The claim is at least decades long in its making and was filed in October 2021. It seeks the court’s declaration that the Wolastoqey have Aboriginal title to their traditional territory, which they never ceded by any treaty agreement with the Crown. The territorial claim still stands as an “existing Aboriginal right.”

An honorable solution exists to resolve this centuries-old issue. 

Given that the Wolastoqey Nations hold a pre-existing and unextinguished plenary title to all of New Brunswick, the Wolastoqey Nations and the province could enter into a modern-day treaty to craft a resource revenue-sharing agreement based on existing constitutional and treaty law. That would be the honourable way to deal with the Wolastoqey title claim and would be a win-win solution for both parties without disturbing private interests and property.

Instead, New Brunswick Premier Blaine Higgs and his ministers have treated it as a confrontational issue. They have spoken out against the land title claim by stating that it would jeopardize private land and business interests. Their assertion shows great ignorance of Indigenous history, Indigenous law and how European settlers unilaterally claimed ownership of North American Indigenous territories. 

However, Higgs and his ministers cannot be totally blamed. The provincial education ministries and the public school system in Canada have failed in their obligation to teach Indigenous history beginning with the Royal Proclamation of 1763 and all the way to section 35 of the Constitution Act, 1982, which recognizes and affirms existing Aboriginal and treaty rights.

The notion of European discovery of the New World laid the seeds for the current disputes concerning North American Indian land rights. In 1823, in the case of Johnson v. M’Intosh, Chief Justice John Marshall of the U.S. Supreme Court reasoned that discovery gave legal title to the English, “which annulled the pre-existing rights of its ancient possessors.”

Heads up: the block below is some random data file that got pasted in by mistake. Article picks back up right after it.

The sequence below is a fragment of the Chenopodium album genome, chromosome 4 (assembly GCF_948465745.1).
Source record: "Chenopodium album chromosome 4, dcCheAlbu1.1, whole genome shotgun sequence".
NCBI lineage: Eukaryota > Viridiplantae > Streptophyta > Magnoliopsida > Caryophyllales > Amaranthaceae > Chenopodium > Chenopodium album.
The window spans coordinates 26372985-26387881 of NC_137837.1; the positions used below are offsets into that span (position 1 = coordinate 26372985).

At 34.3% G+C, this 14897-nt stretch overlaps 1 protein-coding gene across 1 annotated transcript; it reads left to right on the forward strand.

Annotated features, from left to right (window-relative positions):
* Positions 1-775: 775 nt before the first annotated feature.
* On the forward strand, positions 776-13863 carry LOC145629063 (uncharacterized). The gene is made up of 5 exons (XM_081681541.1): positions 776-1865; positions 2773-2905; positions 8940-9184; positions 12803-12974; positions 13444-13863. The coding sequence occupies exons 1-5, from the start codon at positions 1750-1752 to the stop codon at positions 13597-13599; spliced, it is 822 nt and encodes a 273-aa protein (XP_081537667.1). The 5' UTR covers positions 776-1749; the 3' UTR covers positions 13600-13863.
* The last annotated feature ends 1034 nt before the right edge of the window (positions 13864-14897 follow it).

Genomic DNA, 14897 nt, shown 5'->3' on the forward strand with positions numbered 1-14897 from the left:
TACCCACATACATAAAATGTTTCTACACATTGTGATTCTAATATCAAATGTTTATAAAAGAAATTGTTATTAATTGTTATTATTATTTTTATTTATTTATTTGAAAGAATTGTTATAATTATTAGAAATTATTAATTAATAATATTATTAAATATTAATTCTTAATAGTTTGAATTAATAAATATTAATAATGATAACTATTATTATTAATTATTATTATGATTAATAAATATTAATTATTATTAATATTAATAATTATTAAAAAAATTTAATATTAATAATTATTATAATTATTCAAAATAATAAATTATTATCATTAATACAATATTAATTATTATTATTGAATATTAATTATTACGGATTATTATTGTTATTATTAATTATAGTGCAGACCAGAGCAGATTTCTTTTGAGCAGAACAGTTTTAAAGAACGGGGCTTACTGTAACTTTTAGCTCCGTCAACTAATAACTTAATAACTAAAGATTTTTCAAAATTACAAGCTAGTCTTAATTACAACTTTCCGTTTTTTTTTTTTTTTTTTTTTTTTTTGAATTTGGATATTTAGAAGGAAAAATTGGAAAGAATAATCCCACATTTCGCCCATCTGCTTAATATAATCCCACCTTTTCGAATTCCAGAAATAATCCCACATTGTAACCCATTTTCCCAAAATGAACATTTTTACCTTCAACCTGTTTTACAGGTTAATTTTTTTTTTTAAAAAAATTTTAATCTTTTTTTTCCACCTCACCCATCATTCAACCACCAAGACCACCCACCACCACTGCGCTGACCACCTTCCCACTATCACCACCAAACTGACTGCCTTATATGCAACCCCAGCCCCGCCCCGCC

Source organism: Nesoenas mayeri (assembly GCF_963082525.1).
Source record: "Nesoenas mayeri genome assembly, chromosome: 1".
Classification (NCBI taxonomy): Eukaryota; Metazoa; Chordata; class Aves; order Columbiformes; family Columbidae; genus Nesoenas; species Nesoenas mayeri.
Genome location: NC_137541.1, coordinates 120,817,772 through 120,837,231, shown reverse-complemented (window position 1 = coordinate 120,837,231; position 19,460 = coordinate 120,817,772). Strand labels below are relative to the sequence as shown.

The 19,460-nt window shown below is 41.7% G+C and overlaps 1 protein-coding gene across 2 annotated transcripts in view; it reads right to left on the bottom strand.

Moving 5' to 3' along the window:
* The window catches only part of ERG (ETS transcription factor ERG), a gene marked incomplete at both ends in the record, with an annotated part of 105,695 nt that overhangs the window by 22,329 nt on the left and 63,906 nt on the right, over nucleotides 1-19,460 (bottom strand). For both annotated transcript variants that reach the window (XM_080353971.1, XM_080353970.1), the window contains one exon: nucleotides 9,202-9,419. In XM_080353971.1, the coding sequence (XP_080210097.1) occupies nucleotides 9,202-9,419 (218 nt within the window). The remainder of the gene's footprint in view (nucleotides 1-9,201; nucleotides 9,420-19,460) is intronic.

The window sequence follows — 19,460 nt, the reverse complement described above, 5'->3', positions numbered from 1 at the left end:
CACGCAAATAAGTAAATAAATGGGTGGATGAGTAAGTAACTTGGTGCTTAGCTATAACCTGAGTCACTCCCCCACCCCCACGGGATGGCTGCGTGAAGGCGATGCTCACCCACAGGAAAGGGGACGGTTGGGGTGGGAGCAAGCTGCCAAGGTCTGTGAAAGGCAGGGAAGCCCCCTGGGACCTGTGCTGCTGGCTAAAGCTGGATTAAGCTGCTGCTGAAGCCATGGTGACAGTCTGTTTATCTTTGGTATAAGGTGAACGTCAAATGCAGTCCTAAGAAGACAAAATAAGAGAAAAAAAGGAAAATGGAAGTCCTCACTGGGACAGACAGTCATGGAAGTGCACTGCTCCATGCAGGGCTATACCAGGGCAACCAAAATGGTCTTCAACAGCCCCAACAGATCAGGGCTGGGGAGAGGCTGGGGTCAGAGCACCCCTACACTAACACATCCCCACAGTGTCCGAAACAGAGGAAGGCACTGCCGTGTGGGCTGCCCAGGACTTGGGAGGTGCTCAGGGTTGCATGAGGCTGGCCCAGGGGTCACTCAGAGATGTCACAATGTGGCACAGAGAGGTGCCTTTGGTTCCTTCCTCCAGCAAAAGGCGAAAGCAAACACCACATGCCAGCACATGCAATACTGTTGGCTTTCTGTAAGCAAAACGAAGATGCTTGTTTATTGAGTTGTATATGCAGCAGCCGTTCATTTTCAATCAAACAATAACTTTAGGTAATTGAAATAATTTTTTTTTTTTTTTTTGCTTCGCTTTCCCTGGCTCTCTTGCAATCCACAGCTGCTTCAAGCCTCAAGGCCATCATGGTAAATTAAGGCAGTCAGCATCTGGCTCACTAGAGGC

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In Canada in 1888, the Privy Council of England reasoned in the case of St. Catharines Milling that Indians held no legitimate title to their lands and were considered no more than mere leasehold tenants when British sovereignty was established in 1759. It said, “…the tenure of the Indians was a personal and usufructuary right, dependent upon the good will of the Sovereign… There has been all along vested in the Crown a substantial and paramount estate, underlying the Indian title…” 

Such denial did not abate until 2014, when the Supreme Court of Canada held in Tsilhqot’in that Aboriginal title confers ownership rights akin to fee simple title, similar to private land property rights. Indigenous nations such as the Wolastoqey of New Brunswick are now challenging the legitimacy of the English claim to North America based on the justiciable legal fictions of discovery and terra nullius (no one’s land).     

Fifteenth-century popes, kings and Premier Higgs